Do It As Little As Possible—Some people think switching viewpoints is hip and edgy, so they do it as often as possible, in as many ways as possible.  There’s nothing wrong with this in theory, but—like flashbacks—there needs to be a real reason for it.  If I’m just switching viewpoints to switch viewpoints… well…  that’s going to get old really quick.
            Lots of books have three main characters and spend alternating chapters with each one.  As mentioned above, though, these characters rarely come in halfway through the manuscript.  It’s clear from the beginning that these are the points of view the book will use and it sticks to them.
Don’t Do It At All– this is a bit challenging, but if you can pull it off your readers will love you for it.  Just stay in one voice—one viewpoint—for the entire story.  No cutaways or cheats.
            There are certain drawbacks to this method.  If I never switch viewpoints everything has to come from the same direction.  If I’ve chosen to tell the entire story from Yakko’s first-person point of view, then everything that happens has to meet Yakko’s language, his experiences, his knowledge base.  But this can make for a very, very powerful story if done right.
            And there you have it.  A quick (well, not that quick) overview of different viewpoints, and a few tips on how to use them in your stories. 
            Next week… well, later this week, really… it’s Christmas.  I’m enjoying some time off, to be honest.  But maybe I’ll put up something about the year in review and we can all see how well my time was spent.  And maybe talk about yours, too.
            Until then, have some eggnog.  And try to write a little bit.
December 13, 2012 / 7 Comments

I Win. I Always Win.

             Minor pop-culture reference for those of you who are good with movie quotes.  And if you are, you’ll see the conflict with today’s little rant…

            Also, a shameless plug.  My book 14 was chosen as best sci-fi novel of the year by, and the publisher’s got the Kindle version on sale right now for just $2.99.  Please check it out and then come back to tell me I’m a talentless hack.
            Speaking of which…
            This is going to be one of those divisive posts, but I think it fits the nature of what I try to do here.  This is one of those perhaps painfully obvious tips a writer needs to follow if they want any measure of success.  And when I say “success” I refer to the age-old definitions of selling your stuff and making money.
            If you want that kind of success, your hero has to win.
           I’m using heroin the gender-blind sense.  If it makes you feel better, feel free to substitute in heroine or protagonist.  I’m not against any of these terms or the characters they attach to, I just think hero is short, quick, and to the point.
            And the hero wins.
            Pretty much always.
            A couple spoilerscoming up, too.  Nature of the beast for this kind of rant, sorry.  You may want to stop here if you’re way behind in your required reading or viewing.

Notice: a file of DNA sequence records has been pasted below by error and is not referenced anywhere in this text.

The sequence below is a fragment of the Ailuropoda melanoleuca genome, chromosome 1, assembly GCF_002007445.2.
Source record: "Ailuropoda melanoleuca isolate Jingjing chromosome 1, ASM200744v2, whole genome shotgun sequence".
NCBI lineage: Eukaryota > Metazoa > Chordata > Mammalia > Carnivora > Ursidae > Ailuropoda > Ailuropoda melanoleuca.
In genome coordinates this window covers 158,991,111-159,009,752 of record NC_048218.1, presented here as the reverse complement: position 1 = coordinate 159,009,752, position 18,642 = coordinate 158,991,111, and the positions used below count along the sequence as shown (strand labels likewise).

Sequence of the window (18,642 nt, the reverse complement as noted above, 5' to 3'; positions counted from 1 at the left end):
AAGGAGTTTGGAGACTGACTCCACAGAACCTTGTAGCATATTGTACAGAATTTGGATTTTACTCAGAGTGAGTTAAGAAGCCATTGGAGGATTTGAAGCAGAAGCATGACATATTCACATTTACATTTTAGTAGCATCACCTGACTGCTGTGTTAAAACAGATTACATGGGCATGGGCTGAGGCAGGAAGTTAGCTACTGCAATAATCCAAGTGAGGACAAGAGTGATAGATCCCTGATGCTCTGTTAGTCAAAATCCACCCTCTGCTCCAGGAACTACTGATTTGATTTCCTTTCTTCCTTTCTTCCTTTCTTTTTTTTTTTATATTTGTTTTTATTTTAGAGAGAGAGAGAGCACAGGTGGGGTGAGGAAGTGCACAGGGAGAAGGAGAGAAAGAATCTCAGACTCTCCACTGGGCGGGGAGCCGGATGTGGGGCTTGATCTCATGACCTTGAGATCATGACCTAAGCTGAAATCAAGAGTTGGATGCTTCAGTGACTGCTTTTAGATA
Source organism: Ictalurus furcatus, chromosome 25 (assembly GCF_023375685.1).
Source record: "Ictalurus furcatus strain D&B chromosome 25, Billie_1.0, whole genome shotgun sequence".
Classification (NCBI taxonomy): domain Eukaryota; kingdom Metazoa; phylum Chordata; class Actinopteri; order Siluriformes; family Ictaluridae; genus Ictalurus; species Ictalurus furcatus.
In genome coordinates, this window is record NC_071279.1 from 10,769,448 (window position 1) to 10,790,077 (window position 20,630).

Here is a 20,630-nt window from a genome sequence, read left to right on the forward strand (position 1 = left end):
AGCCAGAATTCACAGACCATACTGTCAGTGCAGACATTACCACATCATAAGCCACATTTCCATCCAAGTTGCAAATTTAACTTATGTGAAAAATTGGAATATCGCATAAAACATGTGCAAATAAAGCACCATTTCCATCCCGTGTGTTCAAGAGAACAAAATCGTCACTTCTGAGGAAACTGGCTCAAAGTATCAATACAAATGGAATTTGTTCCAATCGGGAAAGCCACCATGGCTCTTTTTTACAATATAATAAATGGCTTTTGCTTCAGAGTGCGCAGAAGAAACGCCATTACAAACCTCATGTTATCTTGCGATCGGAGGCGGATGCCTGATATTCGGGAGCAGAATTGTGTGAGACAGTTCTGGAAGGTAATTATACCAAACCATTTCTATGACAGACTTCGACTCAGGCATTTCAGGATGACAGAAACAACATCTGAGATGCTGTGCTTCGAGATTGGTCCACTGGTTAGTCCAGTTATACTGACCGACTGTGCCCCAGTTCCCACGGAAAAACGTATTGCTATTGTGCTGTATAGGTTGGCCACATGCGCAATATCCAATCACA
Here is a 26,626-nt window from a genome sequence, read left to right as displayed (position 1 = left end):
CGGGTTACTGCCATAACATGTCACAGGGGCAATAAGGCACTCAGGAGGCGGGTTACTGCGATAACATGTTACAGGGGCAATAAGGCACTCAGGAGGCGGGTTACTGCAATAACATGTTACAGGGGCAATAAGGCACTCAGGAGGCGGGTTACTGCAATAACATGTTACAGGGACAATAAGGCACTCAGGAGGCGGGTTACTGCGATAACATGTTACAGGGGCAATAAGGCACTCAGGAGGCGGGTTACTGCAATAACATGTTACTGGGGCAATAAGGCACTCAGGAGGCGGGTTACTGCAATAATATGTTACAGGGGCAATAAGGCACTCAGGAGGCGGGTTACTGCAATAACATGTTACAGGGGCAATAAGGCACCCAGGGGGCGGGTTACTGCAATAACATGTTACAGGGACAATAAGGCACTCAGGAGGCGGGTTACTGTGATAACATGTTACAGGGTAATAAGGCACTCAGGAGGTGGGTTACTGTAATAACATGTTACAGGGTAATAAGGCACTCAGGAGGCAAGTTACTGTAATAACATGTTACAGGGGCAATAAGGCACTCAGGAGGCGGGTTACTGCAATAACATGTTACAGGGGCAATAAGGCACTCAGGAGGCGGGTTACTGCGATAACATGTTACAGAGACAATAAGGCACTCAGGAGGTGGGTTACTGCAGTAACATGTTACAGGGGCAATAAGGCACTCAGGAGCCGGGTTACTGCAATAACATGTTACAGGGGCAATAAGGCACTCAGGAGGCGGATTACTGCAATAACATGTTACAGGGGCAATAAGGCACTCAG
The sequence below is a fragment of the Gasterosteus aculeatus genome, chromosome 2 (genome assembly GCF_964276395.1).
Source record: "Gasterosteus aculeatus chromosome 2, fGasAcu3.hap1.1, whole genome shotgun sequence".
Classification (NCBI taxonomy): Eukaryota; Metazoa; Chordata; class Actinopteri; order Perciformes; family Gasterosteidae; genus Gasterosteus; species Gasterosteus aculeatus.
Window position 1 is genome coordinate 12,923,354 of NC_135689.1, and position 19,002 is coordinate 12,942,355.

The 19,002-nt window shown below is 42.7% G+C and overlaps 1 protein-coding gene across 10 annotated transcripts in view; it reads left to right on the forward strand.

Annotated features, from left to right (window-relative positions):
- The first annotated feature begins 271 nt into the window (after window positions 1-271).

There’s a belief in some circles that having the hero of the story fail and diesomehow improves the story.  This usually ties back to the twin ideas of art and realism which… well, which I mock here on a regular basis.  It’s the belief that inserting something random and depressing into my story is more “honest” because life is often random and depressing. 
            And as we all know, art imitates life.  Therefore, if I’m imitating life, I must be making art, right?  That’s just simple math.
            As I’ve mentioned once or thrice before, this ending sucks.  It sucks because we all inherently know the hero is supposed to win.  The hero is supposed to win because we identify with the hero.  If the hero loses, it means welost.  We’re losers. 
            Believe it or not, this sort of statement doesn’t go over well with most people.
            Now, before people start scribbling the angry comments (although I’m sure at least one person already has), let me finish.  I’m not saying that every book has to end with happy smiles and people rolling around on piles of money in their new castle.  My hero does not need to defeat the lizard men ninjas, save the world, and end up with nymphomaniac/ heiress Reiko Aylesworth in a flying car.
            Keep in mind, the hero doesn’t necessarily need to enjoy winning.  I just said they need to win.  They may be crippled or scarred—physically, emotionally, or both.  If the hero ends up wounded or broken after all they’ve done, really that just makes us identify with them a little more, doesn’t it?  I know if I had to fight a dozen terrorists in the Nakatomi Building in my bare feet, I’d get the crap kicked out of me.
            But I’d still win, of course…

            Heck, it may only be a moral or spiritual victory.  Atticus Finch loses his court case in To Kill A Mockingbird.  At the end of Rocky, our title hero’s battered, bruised, and can barely stand.  And Rocky loses the fight.  The refs rule for Apollo Creed.

            And yet, we all understand that he’s won in the way that really matters.  He’s proven he’s not a loser.  He’s shown that he can go the distance.
            The hero doesn’t even need to survive the story.  There are plenty of characters in books and film who didn’t live to enjoy their victories.  Let me give a few quick examples…